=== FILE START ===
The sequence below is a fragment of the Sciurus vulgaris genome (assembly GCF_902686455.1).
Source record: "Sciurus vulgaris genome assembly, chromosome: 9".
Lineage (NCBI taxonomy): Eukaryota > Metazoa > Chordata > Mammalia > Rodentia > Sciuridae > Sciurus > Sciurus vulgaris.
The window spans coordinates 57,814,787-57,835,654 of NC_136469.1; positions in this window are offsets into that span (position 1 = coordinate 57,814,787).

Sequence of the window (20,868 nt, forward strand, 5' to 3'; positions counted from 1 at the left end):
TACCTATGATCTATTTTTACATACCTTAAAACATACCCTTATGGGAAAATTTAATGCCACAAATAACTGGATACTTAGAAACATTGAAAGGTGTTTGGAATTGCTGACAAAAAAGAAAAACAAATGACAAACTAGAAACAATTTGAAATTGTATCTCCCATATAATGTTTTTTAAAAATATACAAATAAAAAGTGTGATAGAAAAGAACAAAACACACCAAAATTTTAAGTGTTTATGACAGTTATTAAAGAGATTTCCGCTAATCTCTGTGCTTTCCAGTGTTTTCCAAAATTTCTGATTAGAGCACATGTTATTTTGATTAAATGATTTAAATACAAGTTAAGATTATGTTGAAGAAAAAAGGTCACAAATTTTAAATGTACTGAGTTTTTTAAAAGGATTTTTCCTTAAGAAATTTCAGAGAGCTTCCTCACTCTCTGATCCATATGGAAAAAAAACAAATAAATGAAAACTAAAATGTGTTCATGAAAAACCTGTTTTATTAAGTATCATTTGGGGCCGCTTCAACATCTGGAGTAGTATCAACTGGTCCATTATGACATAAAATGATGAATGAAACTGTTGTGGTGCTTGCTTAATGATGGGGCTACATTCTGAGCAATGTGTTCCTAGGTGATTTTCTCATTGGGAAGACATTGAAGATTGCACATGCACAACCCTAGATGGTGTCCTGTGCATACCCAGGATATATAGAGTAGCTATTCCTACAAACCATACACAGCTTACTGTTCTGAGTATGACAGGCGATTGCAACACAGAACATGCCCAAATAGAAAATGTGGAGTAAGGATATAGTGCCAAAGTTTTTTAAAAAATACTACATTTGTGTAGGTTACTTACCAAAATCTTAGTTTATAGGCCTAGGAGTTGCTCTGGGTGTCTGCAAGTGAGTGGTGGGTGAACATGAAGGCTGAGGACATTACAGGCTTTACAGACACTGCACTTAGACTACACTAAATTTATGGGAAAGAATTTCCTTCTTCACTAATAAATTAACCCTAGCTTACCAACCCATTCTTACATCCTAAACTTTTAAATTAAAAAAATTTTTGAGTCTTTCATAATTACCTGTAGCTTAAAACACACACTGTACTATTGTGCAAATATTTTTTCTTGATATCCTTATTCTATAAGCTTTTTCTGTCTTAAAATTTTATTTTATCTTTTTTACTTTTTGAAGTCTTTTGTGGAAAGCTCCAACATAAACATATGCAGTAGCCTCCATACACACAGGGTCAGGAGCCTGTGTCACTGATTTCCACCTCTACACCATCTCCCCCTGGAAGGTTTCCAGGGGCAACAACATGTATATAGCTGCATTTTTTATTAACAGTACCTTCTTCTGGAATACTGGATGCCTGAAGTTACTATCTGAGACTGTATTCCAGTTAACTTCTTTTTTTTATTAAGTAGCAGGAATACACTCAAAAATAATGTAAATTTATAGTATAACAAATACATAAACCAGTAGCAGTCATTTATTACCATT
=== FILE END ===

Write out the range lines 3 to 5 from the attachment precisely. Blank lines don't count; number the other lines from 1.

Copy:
Lineage (NCBI taxonomy): Eukaryota > Metazoa > Chordata > Mammalia > Rodentia > Sciuridae > Sciurus > Sciurus vulgaris.
The window spans coordinates 57,814,787-57,835,654 of NC_136469.1; positions in this window are offsets into that span (position 1 = coordinate 57,814,787).

Sequence of the window (20,868 nt, forward strand, 5' to 3'; positions counted from 1 at the left end):